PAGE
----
iOS 16 Crash Detection accidentally triggered by roller coasters — here’s what we know

iOS 16's Crash Detection feature might promise to be a life-saver, but it appears to be getting confused by roller coasters.

Available on the iPhone 14 range, Apple Watch Series 8, Apple Watch SE (2022) and Apple Watch Ultra, Crash Detection uses a variety of sensors to automatically call emergency services if it detects you're in a car crash. While this is a smart feature that could save your life, some users have found it doesn't always work, while others found Crash Detection gets accidentally triggered on roller coasters; hardly an emergency situation.

First reported by the Wall Street Journal(opens in new tab), Kings Island theme park in Warren County Ohio has been dealing with a spate of accidental calls to emergency services triggered by crash detection. Including the call that led to the initial report, the Wall Street Journal was given access to six additional calls caused by roller coasters at Kings Island.

The culprit for this Crash Detection misdetection appears to be the sudden deceleration featured on some roller coasters according to expert John Stevenson, who the Wall Street Journal interviewed. 

At the end of rides, some coasters can quickly go from 40 mph to 0 mph, including the Mystic Timbers roller coaster at Kings Island, which was the cause for at least one of the false alerts. Such intentional sudden deceleration and the g-forces produced seemingly causes Crash Detection to activate. This is likely due to the very rapid slowing down of a roller coaster as it enters a corners being akin to the sudden deceleration experienced in a car (or other means of transport) crash. 

Crash Detection: How it works 

While Apple went into slight detail on just how Crash Detection works during its September event, we have got more clarification on the feature in recent days. TechCrunch(opens in new tab) sat down with Apple executives Ron Huang, Vice President of Sensing & Connectivity and Kaiann Drance, Vice President of Worldwide iPhone Product Marketing, who gave more insight into just how the feature works.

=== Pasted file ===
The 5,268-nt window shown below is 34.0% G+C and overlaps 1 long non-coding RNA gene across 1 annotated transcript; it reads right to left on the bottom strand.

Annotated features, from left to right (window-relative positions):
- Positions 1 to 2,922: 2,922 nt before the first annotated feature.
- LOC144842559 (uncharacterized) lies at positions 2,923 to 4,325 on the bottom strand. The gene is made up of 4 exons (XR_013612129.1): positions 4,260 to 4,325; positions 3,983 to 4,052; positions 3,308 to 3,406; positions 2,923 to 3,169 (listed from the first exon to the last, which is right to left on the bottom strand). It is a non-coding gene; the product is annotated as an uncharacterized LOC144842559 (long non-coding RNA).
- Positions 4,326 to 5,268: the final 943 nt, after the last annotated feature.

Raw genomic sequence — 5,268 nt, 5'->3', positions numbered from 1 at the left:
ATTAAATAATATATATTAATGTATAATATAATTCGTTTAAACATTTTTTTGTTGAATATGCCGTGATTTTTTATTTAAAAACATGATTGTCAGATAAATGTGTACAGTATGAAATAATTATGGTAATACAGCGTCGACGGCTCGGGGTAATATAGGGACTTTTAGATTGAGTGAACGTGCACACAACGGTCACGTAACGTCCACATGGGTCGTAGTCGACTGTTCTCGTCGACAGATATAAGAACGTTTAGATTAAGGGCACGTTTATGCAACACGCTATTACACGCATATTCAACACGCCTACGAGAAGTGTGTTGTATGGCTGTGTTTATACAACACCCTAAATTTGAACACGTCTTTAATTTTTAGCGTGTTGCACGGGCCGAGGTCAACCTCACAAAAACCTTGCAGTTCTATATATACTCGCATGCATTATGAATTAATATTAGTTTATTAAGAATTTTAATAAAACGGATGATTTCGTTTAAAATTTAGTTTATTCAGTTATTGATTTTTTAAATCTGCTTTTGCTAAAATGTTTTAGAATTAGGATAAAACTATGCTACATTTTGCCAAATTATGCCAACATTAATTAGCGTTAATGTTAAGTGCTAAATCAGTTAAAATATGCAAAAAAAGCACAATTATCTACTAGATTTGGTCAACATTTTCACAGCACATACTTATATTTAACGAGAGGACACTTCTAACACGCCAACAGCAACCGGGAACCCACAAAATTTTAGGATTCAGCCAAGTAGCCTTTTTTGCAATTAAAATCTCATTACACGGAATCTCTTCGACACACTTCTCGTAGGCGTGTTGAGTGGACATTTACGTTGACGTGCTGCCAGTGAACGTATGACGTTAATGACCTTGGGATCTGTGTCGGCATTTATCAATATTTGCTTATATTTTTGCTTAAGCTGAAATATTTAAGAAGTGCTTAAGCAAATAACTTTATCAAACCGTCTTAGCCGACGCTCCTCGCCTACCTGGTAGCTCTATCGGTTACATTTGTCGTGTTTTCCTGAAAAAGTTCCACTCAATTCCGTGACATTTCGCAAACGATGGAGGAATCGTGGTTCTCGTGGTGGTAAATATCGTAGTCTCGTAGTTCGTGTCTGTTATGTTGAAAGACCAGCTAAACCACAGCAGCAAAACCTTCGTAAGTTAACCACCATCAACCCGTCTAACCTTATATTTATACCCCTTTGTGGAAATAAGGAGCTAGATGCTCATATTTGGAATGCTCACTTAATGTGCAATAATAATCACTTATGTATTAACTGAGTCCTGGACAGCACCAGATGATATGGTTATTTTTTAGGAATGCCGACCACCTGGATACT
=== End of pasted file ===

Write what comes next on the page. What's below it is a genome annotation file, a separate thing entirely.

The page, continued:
Turns out, the reason that Apple hadn’t previously stated exactly how Crash Detection works is that it is not always activated by the same parameters. However, it appears that the main sensor involved is the g-force detection in Apple’s accelerometers. The new phones and watches recently unveiled at Apple's September event can detect up to 256Gs of g-force, which is why Apple only just released this feature that Pixel users have already had for some time.

Aside from the accelerometer, the other key sensor is the internal gyroscope, which can detect quick speed changes. However, Apple users a wide variety of other sensors from GPS to microphones, even Bluetooth and Apple CarPlay. According to Apple any cocktail of these sensors can cause Crash Detection to be activated, as long as multiple data points suggest a crash.

Can I turn off Crash Detection? 

Yes, you can! While I would not recommend turning off the feature given that it is a potentially life-saving feature, there is a way to do it. Keep in mind that Crash Detection is designed so that little things such as dropping your phone or low-speed fender benders do not set off a call to emergency services. So the risk of an accidental call is low.

Still, if you’re about to hop on a roller coaster and want to make sure you don’t get scolded for a false alarm, here is how to turn off Crash Detection(opens in new tab). If you are on your iPhone, open your Settings app, tap Emergency SOS and turn off “Call After Severe Crash.”

To turn off the feature on your Apple Watch, pull out your iPhone, open the Apple Watch app, tap Emergency SOS in the My Watch tab and then turn off “Call After Severe Crash.”

That’s all there is to it. If you are still getting used to iOS 16 or your new iPhone 14, make sure to check out our guide on how to use everything new for your iPhone. We even have a look at 11 hidden iOS 16 features you need to try, none of which will get accidentally activated by a roller coaster.




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